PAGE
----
Adcorp drops almost 10% on labour broking ruling
The labour broker struggled after the Constitutional Court dismissed its appeal against dual employment, on Thursday
Labour broker Adcorp’s share price fell as much as 10% on Friday morning, after being dealt a major blow on Thursday in the Constitutional Court.
The employment services group said in a statement that the judgement would not "negate" the role of labour brokers, noting that it would not mean a complete end of a triangular relationship between employees, clients and labour brokers.
On Thursday, the Constitutional Court ruled that labour brokers were not considered dual employers when their clients absorbed contracted workers as permanent staff The Labour Relations Act (LRA) requires clients of labour brokers to hire contractors who earn below a certain threshold after three months, unless the job can be demonstrated to be temporary in nature.
The Court ruled that clients of labour brokers were sole employers, and the language in section 198A of the LRA was clear enough, a ruling described by some unions as presaging the "extinction" of the labour broking sector.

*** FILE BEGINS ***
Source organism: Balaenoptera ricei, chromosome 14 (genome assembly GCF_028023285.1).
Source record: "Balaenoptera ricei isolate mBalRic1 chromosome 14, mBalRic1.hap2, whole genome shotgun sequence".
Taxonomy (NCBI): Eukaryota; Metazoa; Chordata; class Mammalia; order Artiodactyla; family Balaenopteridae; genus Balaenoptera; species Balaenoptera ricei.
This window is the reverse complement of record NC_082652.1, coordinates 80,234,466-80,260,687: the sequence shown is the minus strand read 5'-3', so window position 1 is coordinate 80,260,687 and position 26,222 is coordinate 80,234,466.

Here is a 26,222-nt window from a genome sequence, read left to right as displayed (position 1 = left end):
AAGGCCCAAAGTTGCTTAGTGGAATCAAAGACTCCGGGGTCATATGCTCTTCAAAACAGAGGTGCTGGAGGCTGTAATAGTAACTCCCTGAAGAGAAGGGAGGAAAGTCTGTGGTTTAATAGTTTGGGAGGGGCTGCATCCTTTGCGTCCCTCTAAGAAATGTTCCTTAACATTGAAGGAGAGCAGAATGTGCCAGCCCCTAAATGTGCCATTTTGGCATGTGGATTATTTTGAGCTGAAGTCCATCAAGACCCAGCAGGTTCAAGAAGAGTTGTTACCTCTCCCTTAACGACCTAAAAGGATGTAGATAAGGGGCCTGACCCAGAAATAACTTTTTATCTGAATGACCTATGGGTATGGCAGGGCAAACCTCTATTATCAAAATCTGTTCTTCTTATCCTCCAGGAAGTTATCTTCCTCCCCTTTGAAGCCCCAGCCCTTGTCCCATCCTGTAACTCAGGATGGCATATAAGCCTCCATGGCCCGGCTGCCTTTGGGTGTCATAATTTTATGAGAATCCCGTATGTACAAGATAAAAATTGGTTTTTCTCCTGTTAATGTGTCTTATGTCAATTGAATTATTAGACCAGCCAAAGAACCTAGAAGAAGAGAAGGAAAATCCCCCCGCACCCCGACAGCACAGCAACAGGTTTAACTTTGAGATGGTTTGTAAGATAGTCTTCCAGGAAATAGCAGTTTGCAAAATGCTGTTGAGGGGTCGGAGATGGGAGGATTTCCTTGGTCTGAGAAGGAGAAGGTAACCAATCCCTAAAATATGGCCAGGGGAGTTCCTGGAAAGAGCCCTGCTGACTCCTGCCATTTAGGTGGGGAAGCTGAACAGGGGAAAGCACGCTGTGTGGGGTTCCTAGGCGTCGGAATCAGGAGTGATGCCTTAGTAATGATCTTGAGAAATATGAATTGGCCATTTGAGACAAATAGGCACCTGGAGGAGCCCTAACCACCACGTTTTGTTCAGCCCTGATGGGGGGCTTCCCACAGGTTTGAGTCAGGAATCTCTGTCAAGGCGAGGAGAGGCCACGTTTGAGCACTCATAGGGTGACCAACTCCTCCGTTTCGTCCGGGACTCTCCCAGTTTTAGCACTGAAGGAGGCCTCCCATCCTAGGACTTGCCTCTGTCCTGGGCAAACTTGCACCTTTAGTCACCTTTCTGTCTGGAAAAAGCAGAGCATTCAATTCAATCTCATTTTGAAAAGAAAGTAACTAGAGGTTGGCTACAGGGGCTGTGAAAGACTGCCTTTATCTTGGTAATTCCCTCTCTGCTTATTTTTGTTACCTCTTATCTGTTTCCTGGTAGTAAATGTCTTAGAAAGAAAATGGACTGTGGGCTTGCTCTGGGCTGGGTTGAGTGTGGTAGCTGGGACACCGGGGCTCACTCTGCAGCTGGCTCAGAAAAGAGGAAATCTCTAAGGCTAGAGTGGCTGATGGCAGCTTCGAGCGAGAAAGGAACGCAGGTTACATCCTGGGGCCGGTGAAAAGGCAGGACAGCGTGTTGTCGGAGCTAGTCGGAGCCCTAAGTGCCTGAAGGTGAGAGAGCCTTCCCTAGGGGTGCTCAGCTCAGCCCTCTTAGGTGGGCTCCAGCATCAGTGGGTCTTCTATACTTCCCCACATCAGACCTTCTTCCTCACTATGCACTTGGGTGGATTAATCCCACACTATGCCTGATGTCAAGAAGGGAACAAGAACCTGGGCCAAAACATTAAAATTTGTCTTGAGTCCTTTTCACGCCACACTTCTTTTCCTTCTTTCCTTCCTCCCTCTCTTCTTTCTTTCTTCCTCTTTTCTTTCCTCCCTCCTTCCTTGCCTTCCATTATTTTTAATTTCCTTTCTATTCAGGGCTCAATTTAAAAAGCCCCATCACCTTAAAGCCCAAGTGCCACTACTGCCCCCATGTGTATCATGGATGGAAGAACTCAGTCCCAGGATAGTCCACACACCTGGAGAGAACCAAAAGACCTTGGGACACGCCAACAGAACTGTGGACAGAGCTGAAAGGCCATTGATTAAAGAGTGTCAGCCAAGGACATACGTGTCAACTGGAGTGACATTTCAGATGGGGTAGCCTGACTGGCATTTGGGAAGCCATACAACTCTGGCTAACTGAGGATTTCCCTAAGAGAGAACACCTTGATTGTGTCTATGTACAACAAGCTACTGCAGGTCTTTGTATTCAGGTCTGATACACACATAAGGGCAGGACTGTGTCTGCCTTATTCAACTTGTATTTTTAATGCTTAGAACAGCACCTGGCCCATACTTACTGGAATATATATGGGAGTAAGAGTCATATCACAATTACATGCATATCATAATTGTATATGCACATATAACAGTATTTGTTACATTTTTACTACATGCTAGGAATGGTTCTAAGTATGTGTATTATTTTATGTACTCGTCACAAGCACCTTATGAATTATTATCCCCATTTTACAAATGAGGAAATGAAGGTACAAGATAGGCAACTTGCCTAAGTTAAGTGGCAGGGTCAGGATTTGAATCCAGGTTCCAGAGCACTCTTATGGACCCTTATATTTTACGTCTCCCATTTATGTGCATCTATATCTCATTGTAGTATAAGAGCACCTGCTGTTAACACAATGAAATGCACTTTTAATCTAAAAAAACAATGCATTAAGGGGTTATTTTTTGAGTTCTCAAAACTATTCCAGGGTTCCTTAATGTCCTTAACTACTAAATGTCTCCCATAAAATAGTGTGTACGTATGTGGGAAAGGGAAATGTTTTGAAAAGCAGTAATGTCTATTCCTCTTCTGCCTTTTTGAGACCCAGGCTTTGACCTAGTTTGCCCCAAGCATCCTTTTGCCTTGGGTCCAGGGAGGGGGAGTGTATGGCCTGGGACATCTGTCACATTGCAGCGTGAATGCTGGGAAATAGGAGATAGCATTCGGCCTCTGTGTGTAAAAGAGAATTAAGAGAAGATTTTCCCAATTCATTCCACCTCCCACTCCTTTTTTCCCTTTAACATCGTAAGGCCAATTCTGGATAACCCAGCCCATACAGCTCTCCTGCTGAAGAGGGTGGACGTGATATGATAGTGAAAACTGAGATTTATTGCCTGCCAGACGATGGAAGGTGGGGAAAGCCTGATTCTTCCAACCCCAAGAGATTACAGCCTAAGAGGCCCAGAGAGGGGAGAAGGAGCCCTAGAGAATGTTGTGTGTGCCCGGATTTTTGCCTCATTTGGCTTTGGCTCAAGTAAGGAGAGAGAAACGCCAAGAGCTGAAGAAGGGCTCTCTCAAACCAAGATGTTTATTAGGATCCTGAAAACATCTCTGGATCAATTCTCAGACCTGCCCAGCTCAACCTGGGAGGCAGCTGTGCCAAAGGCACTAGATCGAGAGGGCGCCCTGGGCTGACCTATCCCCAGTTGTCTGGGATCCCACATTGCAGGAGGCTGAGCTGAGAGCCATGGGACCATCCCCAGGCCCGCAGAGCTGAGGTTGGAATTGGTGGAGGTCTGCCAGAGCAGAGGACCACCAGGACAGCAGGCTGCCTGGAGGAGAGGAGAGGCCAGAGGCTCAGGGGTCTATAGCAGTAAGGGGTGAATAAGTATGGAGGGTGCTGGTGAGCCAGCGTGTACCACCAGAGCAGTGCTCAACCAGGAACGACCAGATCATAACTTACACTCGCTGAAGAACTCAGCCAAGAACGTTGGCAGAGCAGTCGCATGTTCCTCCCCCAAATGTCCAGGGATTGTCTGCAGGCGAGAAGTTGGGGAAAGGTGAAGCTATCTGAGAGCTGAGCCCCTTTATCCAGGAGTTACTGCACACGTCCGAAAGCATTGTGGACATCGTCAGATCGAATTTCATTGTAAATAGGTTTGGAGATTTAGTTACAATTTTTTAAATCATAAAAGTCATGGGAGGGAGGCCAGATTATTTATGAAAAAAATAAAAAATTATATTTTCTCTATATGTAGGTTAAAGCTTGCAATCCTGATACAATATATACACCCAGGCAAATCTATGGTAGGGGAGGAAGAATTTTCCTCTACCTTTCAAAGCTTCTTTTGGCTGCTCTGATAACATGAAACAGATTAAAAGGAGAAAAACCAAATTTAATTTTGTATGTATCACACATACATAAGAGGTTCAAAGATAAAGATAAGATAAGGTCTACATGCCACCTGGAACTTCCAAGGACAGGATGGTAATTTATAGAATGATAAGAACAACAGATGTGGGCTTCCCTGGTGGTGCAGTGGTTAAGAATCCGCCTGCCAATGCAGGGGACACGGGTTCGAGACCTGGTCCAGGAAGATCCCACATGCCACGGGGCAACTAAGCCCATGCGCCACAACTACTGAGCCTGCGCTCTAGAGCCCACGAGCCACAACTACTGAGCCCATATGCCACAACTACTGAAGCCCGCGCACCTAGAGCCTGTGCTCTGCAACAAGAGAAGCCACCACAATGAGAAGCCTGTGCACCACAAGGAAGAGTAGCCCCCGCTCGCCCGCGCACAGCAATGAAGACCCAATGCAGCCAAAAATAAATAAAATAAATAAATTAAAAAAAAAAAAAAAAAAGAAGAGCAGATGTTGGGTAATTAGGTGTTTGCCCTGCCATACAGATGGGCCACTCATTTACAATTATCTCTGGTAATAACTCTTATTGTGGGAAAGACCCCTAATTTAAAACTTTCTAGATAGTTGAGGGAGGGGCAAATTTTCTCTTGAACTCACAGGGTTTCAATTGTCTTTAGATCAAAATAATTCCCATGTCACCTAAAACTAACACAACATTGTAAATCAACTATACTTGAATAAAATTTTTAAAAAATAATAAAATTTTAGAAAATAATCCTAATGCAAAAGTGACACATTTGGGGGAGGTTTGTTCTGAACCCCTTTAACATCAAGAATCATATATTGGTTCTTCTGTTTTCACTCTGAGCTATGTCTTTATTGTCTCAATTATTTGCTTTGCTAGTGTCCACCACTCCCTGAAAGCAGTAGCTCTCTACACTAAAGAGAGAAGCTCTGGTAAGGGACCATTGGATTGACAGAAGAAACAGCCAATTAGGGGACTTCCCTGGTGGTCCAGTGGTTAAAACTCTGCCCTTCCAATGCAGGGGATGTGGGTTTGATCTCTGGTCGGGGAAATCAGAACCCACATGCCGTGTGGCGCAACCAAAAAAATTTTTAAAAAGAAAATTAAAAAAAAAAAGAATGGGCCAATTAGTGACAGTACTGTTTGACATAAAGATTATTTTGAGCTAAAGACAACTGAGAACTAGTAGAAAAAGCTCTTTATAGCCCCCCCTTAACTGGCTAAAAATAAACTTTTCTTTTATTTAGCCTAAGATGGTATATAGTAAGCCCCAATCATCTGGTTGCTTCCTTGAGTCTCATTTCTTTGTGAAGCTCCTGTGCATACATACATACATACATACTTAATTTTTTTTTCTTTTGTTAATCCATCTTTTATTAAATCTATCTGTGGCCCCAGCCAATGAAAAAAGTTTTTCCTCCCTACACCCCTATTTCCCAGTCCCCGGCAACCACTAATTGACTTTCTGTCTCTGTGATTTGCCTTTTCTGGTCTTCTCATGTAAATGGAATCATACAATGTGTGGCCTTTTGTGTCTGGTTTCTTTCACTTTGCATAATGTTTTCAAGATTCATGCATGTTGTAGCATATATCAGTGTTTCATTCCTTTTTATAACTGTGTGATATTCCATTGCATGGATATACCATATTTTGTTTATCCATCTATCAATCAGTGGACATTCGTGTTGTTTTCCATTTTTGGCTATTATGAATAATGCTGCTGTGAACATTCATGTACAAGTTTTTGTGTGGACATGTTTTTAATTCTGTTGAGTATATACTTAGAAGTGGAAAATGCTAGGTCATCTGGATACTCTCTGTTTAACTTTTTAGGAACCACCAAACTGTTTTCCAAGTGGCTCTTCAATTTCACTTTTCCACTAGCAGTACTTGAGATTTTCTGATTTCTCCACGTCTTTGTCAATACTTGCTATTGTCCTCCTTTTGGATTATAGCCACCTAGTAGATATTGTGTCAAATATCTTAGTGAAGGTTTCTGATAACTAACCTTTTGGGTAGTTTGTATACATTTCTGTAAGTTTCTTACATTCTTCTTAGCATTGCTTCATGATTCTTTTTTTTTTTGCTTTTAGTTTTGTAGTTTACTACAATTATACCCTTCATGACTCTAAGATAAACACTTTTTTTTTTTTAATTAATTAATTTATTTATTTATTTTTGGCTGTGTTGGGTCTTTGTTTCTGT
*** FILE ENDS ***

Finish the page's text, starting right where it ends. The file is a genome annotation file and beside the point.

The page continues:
Adcorp said on Friday that the triangular relationship would continue as long as the contract between the broker and worker remained in force, for example, if the broker were still paying the employee.
The sole employer provision would only apply to issues of the LRA, and SA’s rapidly changing economic, social and political environment would continue to drive labour broking activities.
"The temporary employment services (TES) industry has been proven to be a primary driver of skills development and an essential labour market enabler to ensure the long-term employability of individuals," Adcorp said.
At 12am Adcorp’s share price was 4.85% lower, having earlier fallen as much as 9.3%. The group has lost 15.88% so far in 2018.